Parking rates driven upwards for fall
Construction costs for Mount Royal’s new 1,200-stall parkade will see open lot parking passes increase by $75 for the fall semester to a rate of $180.
Under provincial law the college is not allowed to allocate any grant or tuition funds towards the $45-million parking facility and thus students and staff will cover much of the bill, says Mount Royal’s manager of parking & transportation services Stefan Durston.
“The bottom line in all of this is we really have more cars than spaces available,” Durston said. “If people would like to park here that’s the price. It’s not just students that are impacted, employees don’t like the price either.”
Also new this year, the college will introduce a three-tier parking permit system. Employees who currently have a permit for the parkade in the Roderick Mah Centre will be given priority for an annual parkade pass costing $1,080. Another option for employees is a gated lot permit for $780 annually. All other students and staff wishing to purchase a permit will buy an open lot pass for $540 annually or $180 per semester.
“We have worked very hard to treat everyone wanting to park at the college fairly,” Durston said. “There is no longer such thing as a student permit or a staff permit. We actually believe many employees will benefit because they can now park in an area closer to where they teach.”
Residence parking will be included in the open lot tier and be available to everyone regardless of whether they live on campus. Daytime recreation passes will also be eliminated.
Durston explained that the new system intends to address problems associated with fewer parking spaces as lots V1 and S7 will be closed during parkade construction, forcing the college to sell 1,500 less permits for the fall. He said the parkade will not be completed until September 2010 at the earliest.
“It’s definitely going to get worse in the short-term because our supply is going to decrease even further. No question, next year is going to be tough,” he said.
For more information on the new parking rate system click here.
Cassandra Hansen, a Bachelor of Applied Business Admin student at Mount Royal, was quite disappointed when she learned of the parking rate increase.
“I was admittedly a little taken aback, I certainly did not expect it to go up this much,” Hansen, who is heading into her fourth year in the fall, said. “Many students have been here supporting this school for years by paying tuition and paying our fees and now that the school is growing I feel like we are being put aside.
“I think there should be some kind of break given to us because many people, like myself, are almost done and will never see or use much of this expansion.”
Hansen plans to live on campus in the fall and is concerned about finding a parking space now that anyone with an open lot pass can park in the stalls previously designated for residence students.
“I am really worried about having access to my car because my family lives out of town. I just ended up paying for a brand new car and now may not have a parking stall near my house. It’s kind of ridiculous,” she said.
Durston said it’s simply not fair to give preferential treatment to those living in residence as many students and staff travel far distances to the college each day.
“Just because you live in residence does not guarantee that you get a parking spot,” he said.
Robert Jones, the new VP external for the SAMRC, said issues surrounding residence parking are nothing new as many students raised concerns to him on the campaign trail last March.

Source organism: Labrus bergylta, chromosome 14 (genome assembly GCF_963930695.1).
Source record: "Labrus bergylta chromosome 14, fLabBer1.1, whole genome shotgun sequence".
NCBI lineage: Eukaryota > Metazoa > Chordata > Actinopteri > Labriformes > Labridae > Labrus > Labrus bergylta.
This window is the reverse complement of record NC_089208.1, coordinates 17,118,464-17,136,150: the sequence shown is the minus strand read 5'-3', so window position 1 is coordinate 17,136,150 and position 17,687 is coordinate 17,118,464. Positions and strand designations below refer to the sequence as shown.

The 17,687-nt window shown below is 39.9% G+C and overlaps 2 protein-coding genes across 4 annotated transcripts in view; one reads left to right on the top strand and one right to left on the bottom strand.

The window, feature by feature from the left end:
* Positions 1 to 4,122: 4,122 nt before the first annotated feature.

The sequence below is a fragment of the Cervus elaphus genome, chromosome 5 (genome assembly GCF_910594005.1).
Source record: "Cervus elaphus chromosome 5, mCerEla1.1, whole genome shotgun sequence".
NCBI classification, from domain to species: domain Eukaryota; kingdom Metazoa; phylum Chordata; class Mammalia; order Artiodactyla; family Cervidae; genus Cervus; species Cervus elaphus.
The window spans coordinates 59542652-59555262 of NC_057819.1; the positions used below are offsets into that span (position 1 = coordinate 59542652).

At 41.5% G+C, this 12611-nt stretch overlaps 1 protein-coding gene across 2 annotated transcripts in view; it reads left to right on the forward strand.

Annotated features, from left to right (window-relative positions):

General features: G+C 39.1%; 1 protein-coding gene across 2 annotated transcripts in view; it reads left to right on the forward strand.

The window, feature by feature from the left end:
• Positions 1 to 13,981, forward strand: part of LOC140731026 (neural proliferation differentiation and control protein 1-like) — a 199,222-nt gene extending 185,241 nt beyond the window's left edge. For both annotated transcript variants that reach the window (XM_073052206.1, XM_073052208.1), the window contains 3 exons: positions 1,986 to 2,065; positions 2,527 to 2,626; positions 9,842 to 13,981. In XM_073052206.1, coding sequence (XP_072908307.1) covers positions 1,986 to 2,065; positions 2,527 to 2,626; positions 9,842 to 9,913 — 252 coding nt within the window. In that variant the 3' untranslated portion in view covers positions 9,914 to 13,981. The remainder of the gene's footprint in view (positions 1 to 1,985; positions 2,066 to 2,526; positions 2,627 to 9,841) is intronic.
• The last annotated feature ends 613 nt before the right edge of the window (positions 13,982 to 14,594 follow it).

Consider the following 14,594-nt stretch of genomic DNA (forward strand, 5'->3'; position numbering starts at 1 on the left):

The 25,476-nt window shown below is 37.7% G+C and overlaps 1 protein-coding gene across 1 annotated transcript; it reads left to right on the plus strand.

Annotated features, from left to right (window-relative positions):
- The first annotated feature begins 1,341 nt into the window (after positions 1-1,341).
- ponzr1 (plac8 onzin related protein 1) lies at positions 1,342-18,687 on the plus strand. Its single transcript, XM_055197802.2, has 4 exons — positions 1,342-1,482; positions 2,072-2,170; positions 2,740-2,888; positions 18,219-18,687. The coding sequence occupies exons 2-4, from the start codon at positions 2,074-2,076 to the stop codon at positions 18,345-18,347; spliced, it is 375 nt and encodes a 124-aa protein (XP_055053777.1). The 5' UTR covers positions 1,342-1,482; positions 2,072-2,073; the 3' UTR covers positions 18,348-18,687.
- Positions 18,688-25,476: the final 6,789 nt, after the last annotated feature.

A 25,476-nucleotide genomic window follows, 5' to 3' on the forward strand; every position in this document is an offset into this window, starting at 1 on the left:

“I’m not sure that every student is aware of the complexity of this problem,” Jones said. “As part of our job serving students we need to make sure they understand the over-arching dynamics of parking at the college.”
Jones highlighted parking as a top-priority issue during his election campaign, stating that a multi-faceted approach is needed that offers incentives for students who utilize alternative transportation methods. Students are required to pay $80 each semester for a Calgary Transit U-Pass that allows them unlimited bus and C-Train use.
Durston encouraged students to drive their vehicles to school only when absolutely necessary, noting that a day pass for lots A and B can be purchased for $4. Furthermore, students and staff who only park at the college on evenings or weekends can buy a pass at a reduced price of $72 per semester or $216 annually. Students can also purchase a pass for the S10 lot located across the street in the Currie Barracks for $160.
“I anticipate that alternate options like the day lots will be used a great deal more now, which really helps to reduce congestion in the main lots,” Durston said.
As for obtaining space for additional parking and buildings, Durston believes the college has exhausted all options in the nearby vicinity of the college, noting that the Garrison Woods housing project located next to the Currie Barracks is already underway.
“As the college continues to expand and more buildings are constructed they are likely going to be built atop existing parking spaces as it is really the only option available,” he said. “Once the parkade is built it will solve the problem for the time being but is not the ultimate solution.”
Durston explained that despite the increase Mount Royal’s parking rates are still relatively cheap when compared with other local post-secondary institutions like SAIT and the University of Calgary. He anticipates parking passes selling out before the first day of fall classes as they did last year.
Fall parking passes go on sale July 2 for credit students and Aug. 15 for non-credit students.
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